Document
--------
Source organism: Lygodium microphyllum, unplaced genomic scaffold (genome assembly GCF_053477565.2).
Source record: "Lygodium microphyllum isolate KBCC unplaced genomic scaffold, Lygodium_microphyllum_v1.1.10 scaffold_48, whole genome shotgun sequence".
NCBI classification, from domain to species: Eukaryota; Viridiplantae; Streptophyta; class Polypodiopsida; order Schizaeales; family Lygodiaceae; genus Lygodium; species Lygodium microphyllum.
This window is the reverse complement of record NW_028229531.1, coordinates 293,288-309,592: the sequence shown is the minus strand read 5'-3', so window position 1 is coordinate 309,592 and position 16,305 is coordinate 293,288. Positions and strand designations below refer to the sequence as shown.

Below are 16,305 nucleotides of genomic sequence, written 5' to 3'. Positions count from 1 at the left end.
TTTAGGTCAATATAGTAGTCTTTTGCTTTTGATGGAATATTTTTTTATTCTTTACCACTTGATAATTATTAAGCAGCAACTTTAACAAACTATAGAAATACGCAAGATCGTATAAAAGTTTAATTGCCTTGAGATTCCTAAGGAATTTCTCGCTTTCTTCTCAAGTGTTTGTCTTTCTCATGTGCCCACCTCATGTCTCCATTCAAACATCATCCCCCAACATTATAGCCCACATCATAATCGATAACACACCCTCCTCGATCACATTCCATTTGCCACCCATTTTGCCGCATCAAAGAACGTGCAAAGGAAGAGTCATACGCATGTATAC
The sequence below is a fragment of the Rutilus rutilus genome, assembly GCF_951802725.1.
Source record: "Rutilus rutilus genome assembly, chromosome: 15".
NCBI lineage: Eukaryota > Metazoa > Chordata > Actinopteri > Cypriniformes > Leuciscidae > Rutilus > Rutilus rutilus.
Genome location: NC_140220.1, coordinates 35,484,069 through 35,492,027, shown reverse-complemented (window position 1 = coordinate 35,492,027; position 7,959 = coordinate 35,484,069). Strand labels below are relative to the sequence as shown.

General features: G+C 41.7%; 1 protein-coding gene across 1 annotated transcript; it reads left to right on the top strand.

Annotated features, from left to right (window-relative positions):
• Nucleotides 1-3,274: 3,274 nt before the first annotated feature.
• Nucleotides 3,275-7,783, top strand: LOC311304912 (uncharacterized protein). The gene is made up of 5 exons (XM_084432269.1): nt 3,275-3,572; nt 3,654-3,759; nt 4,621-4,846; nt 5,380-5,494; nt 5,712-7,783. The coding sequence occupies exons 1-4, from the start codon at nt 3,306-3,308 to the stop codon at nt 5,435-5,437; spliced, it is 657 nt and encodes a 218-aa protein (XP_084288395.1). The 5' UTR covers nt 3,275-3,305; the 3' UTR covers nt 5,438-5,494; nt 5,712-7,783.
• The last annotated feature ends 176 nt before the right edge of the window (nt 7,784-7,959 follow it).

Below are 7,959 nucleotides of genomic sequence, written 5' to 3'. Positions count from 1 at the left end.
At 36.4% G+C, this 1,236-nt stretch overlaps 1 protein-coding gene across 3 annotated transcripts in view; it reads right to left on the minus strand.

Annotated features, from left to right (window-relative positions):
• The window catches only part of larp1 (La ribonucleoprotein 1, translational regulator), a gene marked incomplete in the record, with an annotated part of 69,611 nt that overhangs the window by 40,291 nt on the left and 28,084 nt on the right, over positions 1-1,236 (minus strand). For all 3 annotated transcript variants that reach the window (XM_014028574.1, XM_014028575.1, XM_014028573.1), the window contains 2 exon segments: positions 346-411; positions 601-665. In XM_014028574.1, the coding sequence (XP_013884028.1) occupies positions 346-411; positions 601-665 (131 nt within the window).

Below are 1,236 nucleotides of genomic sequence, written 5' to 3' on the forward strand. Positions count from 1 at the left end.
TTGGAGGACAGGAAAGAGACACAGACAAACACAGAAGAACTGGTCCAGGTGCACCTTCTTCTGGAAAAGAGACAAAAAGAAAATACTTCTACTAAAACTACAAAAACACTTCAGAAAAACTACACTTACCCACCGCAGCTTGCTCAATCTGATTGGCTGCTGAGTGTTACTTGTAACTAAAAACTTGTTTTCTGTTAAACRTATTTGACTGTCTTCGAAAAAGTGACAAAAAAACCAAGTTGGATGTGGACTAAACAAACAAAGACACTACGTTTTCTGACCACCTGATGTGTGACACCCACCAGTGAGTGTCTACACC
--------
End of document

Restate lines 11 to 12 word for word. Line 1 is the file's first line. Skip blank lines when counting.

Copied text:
General features: G+C 41.7%; 1 protein-coding gene across 1 annotated transcript; it reads left to right on the top strand.

Annotated features, from left to right (window-relative positions):